While I agree with Chaput, and acknowledge divisions in the Church (both benign and malignant) I don’t think that the fissures are so deep that it is “two Churches.” I think the point is that many in the Church, like the Saints, find their spiritual life filled through different measures and paths. A new Pope is not like a new elected official. We don’t ignore the last “guy” when “our guy” comes in. There must be a HERMENEUTIC OF CONTINUITY not just in the teachings of the CHURCH but within the communal life of the Church. That is the entire point of the Eucharist.
So my prayer for the Pope, the Church, and really all of this is that we continue what Pope John Paul started and what Pope Benedict magnified – an intense love and longing for the Eucharist. Let our hearts and our minds rest on the TRUE PRESENCE. Let Him fill us and our needs.
Some blogs and talking Catholic heads have suggested that WYD is a waste of time and money. That such extravagance is contrary to what the Church should model for its flock. There seem to be more and more reasons every year why the event shouldn’t happen.
Yet, when we see the crowds, when we hear youth talk about it, we are again reminded the powerful impact it has on attendees and the faithful around the world.
What I do pray though, is that the event remains to serve as not just a catalyst of media attention on the faith, but also as a catalyst for the young to embrace and center their lives on the faith.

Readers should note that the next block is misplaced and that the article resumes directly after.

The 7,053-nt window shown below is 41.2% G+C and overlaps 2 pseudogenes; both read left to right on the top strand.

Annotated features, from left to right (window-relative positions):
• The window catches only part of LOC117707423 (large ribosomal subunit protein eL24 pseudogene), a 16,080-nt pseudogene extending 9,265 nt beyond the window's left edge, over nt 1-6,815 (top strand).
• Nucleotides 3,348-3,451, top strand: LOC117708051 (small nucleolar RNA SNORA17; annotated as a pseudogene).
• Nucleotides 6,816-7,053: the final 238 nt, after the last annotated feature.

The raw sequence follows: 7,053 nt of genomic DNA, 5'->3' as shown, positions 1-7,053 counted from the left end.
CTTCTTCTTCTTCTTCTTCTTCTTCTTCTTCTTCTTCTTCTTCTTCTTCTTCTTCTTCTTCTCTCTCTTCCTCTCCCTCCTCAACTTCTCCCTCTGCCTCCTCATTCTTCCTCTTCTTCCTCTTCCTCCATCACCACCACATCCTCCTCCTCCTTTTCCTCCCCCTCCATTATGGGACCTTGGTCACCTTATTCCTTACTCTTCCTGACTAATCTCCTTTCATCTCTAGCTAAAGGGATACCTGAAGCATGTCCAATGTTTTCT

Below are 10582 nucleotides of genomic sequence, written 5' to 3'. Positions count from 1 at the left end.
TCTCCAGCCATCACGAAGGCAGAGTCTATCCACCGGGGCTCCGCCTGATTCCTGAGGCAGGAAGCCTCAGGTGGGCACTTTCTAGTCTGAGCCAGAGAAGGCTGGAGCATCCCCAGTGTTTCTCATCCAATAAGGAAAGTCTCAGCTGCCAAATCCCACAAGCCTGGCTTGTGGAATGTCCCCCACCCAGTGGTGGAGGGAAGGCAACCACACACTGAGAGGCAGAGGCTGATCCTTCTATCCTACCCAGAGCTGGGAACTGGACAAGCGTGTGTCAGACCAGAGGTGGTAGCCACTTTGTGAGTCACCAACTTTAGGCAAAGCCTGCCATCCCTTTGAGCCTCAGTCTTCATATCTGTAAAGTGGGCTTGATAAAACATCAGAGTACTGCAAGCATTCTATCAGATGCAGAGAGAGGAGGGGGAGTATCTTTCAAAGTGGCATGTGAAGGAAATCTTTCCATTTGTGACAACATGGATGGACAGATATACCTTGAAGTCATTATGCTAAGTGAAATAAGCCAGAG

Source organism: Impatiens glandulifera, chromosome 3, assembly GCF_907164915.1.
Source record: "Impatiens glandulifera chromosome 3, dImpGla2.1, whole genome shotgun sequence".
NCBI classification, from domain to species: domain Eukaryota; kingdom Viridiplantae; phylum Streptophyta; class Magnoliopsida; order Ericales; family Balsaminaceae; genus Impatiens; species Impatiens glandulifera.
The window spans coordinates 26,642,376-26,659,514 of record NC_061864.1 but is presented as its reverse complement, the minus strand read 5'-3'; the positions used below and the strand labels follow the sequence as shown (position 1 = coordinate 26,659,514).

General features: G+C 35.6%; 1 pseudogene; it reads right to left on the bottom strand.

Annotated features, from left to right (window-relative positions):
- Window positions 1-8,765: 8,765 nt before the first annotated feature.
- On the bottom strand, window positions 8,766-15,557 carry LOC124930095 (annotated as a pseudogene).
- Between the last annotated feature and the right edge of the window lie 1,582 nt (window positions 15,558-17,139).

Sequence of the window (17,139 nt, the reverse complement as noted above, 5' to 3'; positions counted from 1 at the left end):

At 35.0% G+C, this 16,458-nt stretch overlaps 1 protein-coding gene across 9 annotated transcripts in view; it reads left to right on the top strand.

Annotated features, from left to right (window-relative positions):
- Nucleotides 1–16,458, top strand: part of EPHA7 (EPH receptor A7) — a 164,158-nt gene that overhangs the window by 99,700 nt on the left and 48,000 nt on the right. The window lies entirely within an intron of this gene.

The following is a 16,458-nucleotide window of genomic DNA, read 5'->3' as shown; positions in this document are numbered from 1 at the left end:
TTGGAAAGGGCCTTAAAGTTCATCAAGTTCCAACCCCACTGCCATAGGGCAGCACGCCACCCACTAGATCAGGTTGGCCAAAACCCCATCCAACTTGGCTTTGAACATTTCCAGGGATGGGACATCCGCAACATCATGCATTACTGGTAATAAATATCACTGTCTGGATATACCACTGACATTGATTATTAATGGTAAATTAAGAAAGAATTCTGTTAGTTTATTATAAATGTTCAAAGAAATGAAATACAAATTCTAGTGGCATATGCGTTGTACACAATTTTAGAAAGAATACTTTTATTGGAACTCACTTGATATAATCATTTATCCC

At the last WYD we had the moving image of Pope Benedict, the Adoration, and the storm. WYD should be an event that inspires young Catholics to see such moments as inspiration and hope. Inspire them to live the life of faith, and hope in a God that will see them through any storm. Faith isn’t exciting because it makes the world fun, faith is exciting because it is the promise that makes the world pale in comparison of what is yet to come.
I write this post with some trepidation. Over the past few weeks I have argued that we should not drive a wedge amongst Catholics, nor be too quick to compare Pope Francis to… anyone really. Therefore I offer this caveat: this post is not a comparison but more to simply state for the record.
What we must not forget is that the media is reporting about Francis what they choose to report. This is the same media that has lambasted the Catholic Church, that has attacked the Faith, and has not given an inch. We should be wary of those sheep that have the teeth of wolves. They would like nothing more than to turn Catholic against Catholic, for remember the world will hate us because of Him.